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Descriptions on excluded entity, residential rental property, plant and examples.

Last updated 27 June 2018

Excluded entity

An entity is an excluded entity if, at any time during the income year in which the travel expense is incurred, the entity is:

  • a corporate tax entity
  • a superannuation plan that is not a self-managed superannuation fund
  • a public unit trust
  • a managed investment trust, or
  • a unit trust or a partnership, if each of its members are entities of a type listed above at that time during the income year.

Residential rental property

Residential rental property is a residential premises used to provide residential accommodation for the purpose of producing assessable income.

A residential premise (property) is land or a building that is:

  • occupied as a residence or for residential accommodation
  • intended to be occupied, and is capable of being occupied, as a residence or for residential accommodation.

For example, a house or a unit used as residential accommodation for the purpose of producing rental income is residential rental property. A caravan or a house-boat is generally not residential rental property


The ordinary meaning of plant does not include the setting for income-earning activities. Residential rental properties will invariably be the setting for income-producing activities and so do not fall within the ordinary meaning of plant. Items that form part of the premises are also part of the setting, and therefore not eligible for deductions for their decline in value.

You should consider the following factors when determining whether an item is part of the premises or setting:

  • whether the item appears visually to retain a separate identity
  • the degree of permanence with which it is attached to the premises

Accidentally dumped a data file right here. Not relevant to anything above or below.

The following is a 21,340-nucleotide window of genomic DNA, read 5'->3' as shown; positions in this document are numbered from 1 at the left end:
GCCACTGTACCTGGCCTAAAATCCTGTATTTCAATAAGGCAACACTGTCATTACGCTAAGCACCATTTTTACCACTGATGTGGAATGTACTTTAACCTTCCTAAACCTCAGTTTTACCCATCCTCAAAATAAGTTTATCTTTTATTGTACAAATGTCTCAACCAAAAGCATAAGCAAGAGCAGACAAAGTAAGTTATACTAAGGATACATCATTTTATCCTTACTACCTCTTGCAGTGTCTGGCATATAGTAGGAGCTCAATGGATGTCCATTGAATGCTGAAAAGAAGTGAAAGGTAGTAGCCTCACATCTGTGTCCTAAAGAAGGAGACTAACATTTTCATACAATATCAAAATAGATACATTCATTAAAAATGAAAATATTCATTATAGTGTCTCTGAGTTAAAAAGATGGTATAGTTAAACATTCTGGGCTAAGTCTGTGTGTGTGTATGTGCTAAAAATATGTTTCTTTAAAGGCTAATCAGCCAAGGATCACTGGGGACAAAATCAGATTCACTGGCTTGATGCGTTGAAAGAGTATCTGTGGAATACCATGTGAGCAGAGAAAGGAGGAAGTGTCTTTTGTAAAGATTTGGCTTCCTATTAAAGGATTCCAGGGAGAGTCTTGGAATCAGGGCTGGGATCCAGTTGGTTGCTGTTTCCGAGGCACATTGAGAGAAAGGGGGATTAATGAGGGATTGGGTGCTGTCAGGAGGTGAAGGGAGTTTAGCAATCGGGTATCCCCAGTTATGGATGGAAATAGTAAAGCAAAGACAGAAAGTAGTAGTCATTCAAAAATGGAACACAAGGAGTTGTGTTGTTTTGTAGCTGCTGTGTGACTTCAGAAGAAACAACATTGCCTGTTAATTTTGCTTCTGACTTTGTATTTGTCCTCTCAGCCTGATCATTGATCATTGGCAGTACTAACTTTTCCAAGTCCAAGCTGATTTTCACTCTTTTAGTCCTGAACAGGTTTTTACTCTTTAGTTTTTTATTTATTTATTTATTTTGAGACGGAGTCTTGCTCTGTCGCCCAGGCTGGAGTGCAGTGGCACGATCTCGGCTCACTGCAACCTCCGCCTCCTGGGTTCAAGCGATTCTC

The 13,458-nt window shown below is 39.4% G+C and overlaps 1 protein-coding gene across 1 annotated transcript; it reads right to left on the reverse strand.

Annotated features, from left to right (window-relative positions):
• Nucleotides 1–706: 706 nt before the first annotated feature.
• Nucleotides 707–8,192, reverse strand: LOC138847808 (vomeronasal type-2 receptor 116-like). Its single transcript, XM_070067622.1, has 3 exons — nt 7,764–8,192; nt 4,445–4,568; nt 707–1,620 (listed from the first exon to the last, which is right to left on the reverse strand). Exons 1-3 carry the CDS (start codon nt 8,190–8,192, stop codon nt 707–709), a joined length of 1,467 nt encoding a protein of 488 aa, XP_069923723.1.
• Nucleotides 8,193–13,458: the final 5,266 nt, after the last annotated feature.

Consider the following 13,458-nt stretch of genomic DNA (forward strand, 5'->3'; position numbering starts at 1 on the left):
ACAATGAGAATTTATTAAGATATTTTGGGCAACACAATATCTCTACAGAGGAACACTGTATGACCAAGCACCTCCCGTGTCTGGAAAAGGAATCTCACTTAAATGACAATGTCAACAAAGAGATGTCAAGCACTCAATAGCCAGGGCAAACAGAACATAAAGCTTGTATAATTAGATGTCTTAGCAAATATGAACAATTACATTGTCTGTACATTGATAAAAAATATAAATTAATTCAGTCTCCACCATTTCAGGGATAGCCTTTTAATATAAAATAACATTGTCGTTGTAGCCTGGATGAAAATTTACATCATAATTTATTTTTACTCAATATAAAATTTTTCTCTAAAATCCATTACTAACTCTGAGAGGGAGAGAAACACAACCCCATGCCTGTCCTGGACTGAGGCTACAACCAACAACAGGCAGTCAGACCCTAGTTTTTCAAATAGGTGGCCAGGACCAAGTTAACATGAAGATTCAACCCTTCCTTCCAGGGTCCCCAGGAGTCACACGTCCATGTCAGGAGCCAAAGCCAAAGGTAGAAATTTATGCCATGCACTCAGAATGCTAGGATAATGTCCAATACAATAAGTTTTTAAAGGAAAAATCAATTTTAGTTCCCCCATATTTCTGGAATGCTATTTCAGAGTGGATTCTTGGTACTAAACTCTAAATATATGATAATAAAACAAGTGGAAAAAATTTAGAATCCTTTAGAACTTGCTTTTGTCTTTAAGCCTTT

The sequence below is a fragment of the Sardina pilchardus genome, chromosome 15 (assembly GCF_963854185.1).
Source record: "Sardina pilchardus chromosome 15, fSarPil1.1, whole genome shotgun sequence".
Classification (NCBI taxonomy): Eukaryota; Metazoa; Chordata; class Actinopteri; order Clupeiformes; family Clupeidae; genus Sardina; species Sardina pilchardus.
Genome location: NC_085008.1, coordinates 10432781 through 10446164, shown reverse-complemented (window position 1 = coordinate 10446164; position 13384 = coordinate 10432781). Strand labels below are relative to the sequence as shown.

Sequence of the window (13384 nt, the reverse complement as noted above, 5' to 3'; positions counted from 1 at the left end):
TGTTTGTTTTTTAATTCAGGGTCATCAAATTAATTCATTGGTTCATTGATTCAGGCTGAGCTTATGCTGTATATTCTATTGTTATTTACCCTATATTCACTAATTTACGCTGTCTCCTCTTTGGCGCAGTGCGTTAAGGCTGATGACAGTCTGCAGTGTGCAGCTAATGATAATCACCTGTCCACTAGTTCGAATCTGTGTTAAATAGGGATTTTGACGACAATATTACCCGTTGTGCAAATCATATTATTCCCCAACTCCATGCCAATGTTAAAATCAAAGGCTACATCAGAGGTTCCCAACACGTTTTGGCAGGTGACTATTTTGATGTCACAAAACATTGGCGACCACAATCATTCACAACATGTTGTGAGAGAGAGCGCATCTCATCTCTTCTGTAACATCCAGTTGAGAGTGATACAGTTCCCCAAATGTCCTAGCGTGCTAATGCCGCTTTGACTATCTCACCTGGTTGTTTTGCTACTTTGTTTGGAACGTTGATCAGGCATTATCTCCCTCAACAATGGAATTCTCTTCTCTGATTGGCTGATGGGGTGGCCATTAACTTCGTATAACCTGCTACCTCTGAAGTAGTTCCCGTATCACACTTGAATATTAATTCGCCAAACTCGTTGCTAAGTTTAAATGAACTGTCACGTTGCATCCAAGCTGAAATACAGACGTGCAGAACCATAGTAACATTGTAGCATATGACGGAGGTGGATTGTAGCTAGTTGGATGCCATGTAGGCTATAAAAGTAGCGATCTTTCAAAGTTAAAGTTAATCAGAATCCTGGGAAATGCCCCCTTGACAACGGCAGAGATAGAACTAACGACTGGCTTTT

• the incompleteness of the structure without it
  • the extent to which it was intended to be permanent or whether it was likely to be replaced within a relatively short period.

None of these factors alone is determinative and they must all be considered together.


Wall and floor tiles are generally fixed to the premises, not freestanding, and intended to remain in place for a substantial period of time. They will generally form part of the premises. Expenditure on these items falls under capital works.

On the other hand, a freestanding item such as a bookcase may be attached to the structure only for temporary stability. It therefore does not form part of the premises and may qualify for a deduction for decline in value.

Kitchens are fixed to the premises, are intended to remain in place indefinitely and are necessary to complete the premises. Any separate visual identity they have is outweighed by the other factors. They are therefore part of the premises. Clothes hoists are also part of the premises for similar reasons.

Insulation batts, although generally not fixed, are intended to remain in place indefinitely, do not have a separate visual identity and add to the completeness of the structure. They are also part of the premises.

In addition to its ordinary meaning, plant includes articles and machinery.